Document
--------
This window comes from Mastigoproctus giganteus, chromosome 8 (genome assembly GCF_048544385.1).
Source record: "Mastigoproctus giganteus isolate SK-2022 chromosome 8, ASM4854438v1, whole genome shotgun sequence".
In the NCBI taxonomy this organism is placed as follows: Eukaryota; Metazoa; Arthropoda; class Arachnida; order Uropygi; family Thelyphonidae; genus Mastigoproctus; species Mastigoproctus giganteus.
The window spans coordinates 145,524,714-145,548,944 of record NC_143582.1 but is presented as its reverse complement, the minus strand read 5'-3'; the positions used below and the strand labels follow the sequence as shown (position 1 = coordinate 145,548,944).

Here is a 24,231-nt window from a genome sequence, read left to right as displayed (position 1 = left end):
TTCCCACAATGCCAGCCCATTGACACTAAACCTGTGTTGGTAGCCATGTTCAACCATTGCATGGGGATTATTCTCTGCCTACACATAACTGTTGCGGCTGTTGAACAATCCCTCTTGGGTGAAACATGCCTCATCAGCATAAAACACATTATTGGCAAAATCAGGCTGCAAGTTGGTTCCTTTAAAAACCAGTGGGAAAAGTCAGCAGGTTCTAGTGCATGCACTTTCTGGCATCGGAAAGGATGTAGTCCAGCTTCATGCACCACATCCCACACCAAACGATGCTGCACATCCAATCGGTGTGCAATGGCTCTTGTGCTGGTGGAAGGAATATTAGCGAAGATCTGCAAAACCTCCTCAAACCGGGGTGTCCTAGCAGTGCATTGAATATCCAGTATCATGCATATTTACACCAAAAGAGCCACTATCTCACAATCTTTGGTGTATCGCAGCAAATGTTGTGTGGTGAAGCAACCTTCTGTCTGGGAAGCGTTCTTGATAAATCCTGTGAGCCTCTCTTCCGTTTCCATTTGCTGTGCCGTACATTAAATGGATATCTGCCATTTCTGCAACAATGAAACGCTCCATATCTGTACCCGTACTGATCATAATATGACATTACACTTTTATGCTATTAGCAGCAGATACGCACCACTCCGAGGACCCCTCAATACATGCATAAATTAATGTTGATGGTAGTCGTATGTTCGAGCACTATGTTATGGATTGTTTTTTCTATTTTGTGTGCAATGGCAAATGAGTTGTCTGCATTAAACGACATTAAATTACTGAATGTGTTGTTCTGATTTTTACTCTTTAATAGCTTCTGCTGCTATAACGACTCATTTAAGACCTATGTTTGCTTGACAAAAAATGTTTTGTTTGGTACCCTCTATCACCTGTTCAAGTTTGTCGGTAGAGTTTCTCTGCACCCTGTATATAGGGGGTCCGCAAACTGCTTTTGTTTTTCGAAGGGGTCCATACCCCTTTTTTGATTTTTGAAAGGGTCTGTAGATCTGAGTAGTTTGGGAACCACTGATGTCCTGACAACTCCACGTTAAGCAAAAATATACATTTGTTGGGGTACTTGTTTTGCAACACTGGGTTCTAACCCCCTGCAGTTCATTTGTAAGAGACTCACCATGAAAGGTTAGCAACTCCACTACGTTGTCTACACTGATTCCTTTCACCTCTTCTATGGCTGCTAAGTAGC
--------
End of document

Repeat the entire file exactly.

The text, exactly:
This window comes from Mastigoproctus giganteus, chromosome 8 (genome assembly GCF_048544385.1).
Source record: "Mastigoproctus giganteus isolate SK-2022 chromosome 8, ASM4854438v1, whole genome shotgun sequence".
In the NCBI taxonomy this organism is placed as follows: Eukaryota; Metazoa; Arthropoda; class Arachnida; order Uropygi; family Thelyphonidae; genus Mastigoproctus; species Mastigoproctus giganteus.
The window spans coordinates 145,524,714-145,548,944 of record NC_143582.1 but is presented as its reverse complement, the minus strand read 5'-3'; the positions used below and the strand labels follow the sequence as shown (position 1 = coordinate 145,548,944).

Here is a 24,231-nt window from a genome sequence, read left to right as displayed (position 1 = left end):
TTCCCACAATGCCAGCCCATTGACACTAAACCTGTGTTGGTAGCCATGTTCAACCATTGCATGGGGATTATTCTCTGCCTACACATAACTGTTGCGGCTGTTGAACAATCCCTCTTGGGTGAAACATGCCTCATCAGCATAAAACACATTATTGGCAAAATCAGGCTGCAAGTTGGTTCCTTTAAAAACCAGTGGGAAAAGTCAGCAGGTTCTAGTGCATGCACTTTCTGGCATCGGAAAGGATGTAGTCCAGCTTCATGCACCACATCCCACACCAAACGATGCTGCACATCCAATCGGTGTGCAATGGCTCTTGTGCTGGTGGAAGGAATATTAGCGAAGATCTGCAAAACCTCCTCAAACCGGGGTGTCCTAGCAGTGCATTGAATATCCAGTATCATGCATATTTACACCAAAAGAGCCACTATCTCACAATCTTTGGTGTATCGCAGCAAATGTTGTGTGGTGAAGCAACCTTCTGTCTGGGAAGCGTTCTTGATAAATCCTGTGAGCCTCTCTTCCGTTTCCATTTGCTGTGCCGTACATTAAATGGATATCTGCCATTTCTGCAACAATGAAACGCTCCATATCTGTACCCGTACTGATCATAATATGACATTACACTTTTATGCTATTAGCAGCAGATACGCACCACTCCGAGGACCCCTCAATACATGCATAAATTAATGTTGATGGTAGTCGTATGTTCGAGCACTATGTTATGGATTGTTTTTTCTATTTTGTGTGCAATGGCAAATGAGTTGTCTGCATTAAACGACATTAAATTACTGAATGTGTTGTTCTGATTTTTACTCTTTAATAGCTTCTGCTGCTATAACGACTCATTTAAGACCTATGTTTGCTTGACAAAAAATGTTTTGTTTGGTACCCTCTATCACCTGTTCAAGTTTGTCGGTAGAGTTTCTCTGCACCCTGTATATAGGGGGTCCGCAAACTGCTTTTGTTTTTCGAAGGGGTCCATACCCCTTTTTTGATTTTTGAAAGGGTCTGTAGATCTGAGTAGTTTGGGAACCACTGATGTCCTGACAACTCCACGTTAAGCAAAAATATACATTTGTTGGGGTACTTGTTTTGCAACACTGGGTTCTAACCCCCTGCAGTTCATTTGTAAGAGACTCACCATGAAAGGTTAGCAACTCCACTACGTTGTCTACACTGATTCCTTTCACCTCTTCTATGGCTGCTAAGTAGC